From abstract model to efficient compilation of patterns

  • Pär Emanuelson
Conference paper
Part of the Lecture Notes in Computer Science book series (LNCS, volume 137)


Pattern matching is a technique which is used in many application areas such as text manipulation in editors, manipulation of arithmetic formulas in computer algebra systems and in artificial intelligence applications. In programming systems it can be a built-in language facility as string matching in SNOBOL4 or a language extension for matching of list structures as in INTERLISP.

This paper presents a strategy for achieving a pattern match facility with the following properties (1) it is based on a simple model of pattern matching in order to give a good understanding for the pattern matching process (2) it is powerful, that is, it contains the union of the facilities commonly found in pattern matchers (3) it provides compilation of patterns to efficient code.

Available implementations are oriented towards providing either a clear and extensible definition of pattern matching or towards good performance at execution. The underlying problem is that good optimizing compilers are too complex to also serve as a modifiable definition of the language.

Our strategy is based on the development of a simple formal definition of the problem. Then a pattern match interpreter in Lisp is developed as an extension of the formal definition and thus serves to reach the second goal. Powerful program manipulation tools are then used to transform the interpreter according to the partial evaluation principle. The Lisp code which is the result from partial evaluation is regarded as compiled patterns.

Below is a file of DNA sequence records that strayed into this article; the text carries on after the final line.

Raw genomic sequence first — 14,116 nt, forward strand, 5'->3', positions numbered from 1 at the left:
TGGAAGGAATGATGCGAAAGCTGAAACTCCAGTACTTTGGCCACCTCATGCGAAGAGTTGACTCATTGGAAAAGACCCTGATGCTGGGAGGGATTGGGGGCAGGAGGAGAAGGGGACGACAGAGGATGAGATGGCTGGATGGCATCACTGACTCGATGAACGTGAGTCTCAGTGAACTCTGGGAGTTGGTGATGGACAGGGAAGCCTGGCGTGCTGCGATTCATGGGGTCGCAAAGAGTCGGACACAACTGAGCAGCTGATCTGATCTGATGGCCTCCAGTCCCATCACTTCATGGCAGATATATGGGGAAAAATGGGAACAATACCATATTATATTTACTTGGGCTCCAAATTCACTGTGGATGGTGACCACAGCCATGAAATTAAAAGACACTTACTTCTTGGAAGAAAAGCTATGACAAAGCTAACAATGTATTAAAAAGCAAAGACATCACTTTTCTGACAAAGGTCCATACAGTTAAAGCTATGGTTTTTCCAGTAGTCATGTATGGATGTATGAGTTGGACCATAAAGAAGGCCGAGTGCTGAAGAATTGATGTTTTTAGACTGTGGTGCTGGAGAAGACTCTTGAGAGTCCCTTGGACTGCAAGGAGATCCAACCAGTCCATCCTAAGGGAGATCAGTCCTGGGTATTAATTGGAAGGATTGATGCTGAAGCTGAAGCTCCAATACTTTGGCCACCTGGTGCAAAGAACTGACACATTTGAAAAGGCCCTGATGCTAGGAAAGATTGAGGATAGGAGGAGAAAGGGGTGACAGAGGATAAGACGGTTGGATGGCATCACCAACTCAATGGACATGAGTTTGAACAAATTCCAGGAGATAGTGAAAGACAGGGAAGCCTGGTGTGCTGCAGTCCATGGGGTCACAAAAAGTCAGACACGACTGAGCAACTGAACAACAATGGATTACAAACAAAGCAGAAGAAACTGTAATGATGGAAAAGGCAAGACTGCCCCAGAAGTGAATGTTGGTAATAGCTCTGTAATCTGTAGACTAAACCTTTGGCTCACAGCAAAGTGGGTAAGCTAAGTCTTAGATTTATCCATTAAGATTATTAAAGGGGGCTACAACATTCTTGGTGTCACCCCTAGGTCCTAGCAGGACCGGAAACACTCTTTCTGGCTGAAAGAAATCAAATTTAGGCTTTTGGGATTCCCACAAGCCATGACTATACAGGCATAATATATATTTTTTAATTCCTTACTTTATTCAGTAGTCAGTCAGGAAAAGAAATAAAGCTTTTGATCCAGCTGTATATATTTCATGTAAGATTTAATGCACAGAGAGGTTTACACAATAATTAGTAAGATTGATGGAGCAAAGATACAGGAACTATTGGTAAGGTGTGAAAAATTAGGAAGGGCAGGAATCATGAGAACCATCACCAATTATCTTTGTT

The stepwise development of a suitable model is described and the resulting Lisp program is shown. The partial evaluation of the program with respect to one given pattern is demonstrated. Examples of optimization in the pattern language is shown and similarities between partial evaluation and lazy evaluation are pointed out. Performance results of the full implementation are given. Other approaches to pattern matching systems are briefly described and related to our approach. Finally the effects of partial evaluation on the pattern matcher are characterized and their relative importance is evaluated. The outcome of applying this strategy to similar problems is discussed.


Pattern Match Partial Evaluation Elementary Pattern Full Implementation Pattern Function 
These keywords were added by machine and not by the authors. This process is experimental and the keywords may be updated as the learning algorithm improves.


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Copyright information

© Springer-Verlag Berlin Heidelberg 1982

Authors and Affiliations

  • Pär Emanuelson
    • 1
  1. 1.Software Systems Research CenterLinköping UniversityLinköpingSweden

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